A final way in which a manufacturing process network can be made more secure is by IP hardening. Often commercially available PCs contain a number of programs as standard which are unnecessary for a process system. Software such as Outlook, Internet Explorer and Media Player often come as standard on a commercial PC but are obsolete when it comes to a process system. These are also among the easiest programs to write a virus against and so are popular for hackers to use to gain access to a network.

A proven solution

Siemens has worked with a number of companies to establish a risk reduction strategy underpinning the ‘defence in depth’ approach.  It covers three stages: industrial security services, security management and products and systems.  The combination of all three ensures risks are minimised through a comprehensive cyber security concept.

Industrial security services offer consultant-led support across all areas to initiate the means to identify and minimise cyber risk to a manufacturer. It covers stages of risk and vulnerability assessment, how to then protect the business and how to manage it going forward through lifecycle phases. This is backed by security management support which can set up internal security policies and coordinate measures for protection, as well as the concluding stage that ensures products and systems are utilising secure PCs, controllers and networks and that all products in place are certified and conform to required security standards. A prime example is the security integrated functionality seen in Siemens’ TIA Portal and SIMATIC S7-1500 controllers.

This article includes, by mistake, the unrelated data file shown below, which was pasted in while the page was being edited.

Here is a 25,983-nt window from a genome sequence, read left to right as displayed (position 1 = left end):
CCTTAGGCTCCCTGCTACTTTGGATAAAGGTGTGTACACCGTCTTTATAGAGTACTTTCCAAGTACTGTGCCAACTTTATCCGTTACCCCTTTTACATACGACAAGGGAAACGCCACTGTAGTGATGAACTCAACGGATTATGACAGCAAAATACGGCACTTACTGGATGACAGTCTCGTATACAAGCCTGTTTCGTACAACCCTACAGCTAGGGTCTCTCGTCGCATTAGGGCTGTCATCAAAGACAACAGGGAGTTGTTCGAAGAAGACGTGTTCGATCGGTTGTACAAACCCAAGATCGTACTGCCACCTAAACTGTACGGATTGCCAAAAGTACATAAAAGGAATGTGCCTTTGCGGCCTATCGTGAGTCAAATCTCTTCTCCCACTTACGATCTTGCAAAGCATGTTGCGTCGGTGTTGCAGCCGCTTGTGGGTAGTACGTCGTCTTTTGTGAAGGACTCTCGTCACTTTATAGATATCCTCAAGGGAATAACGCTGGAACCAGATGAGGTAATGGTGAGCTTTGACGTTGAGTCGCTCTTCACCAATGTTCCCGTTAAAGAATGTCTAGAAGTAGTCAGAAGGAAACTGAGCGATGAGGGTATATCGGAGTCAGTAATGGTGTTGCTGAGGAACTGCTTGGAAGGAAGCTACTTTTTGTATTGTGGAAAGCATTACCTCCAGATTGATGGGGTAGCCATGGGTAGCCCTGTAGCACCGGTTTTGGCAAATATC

Industrial security is not only a topic for technical implementation, but starts from security awareness across all layers of management and employees. Security is an ongoing risk and must be continually managed through the lifecycles of any manufacturer. By adopting a holistic approach to a ‘defence in depth’ cybersecurity strategy, the process of strengthening protection against those that would seek to disrupt activities can begin. 

Sean McDonagh is Business Manager, Chemical, Siemens UK & Ireland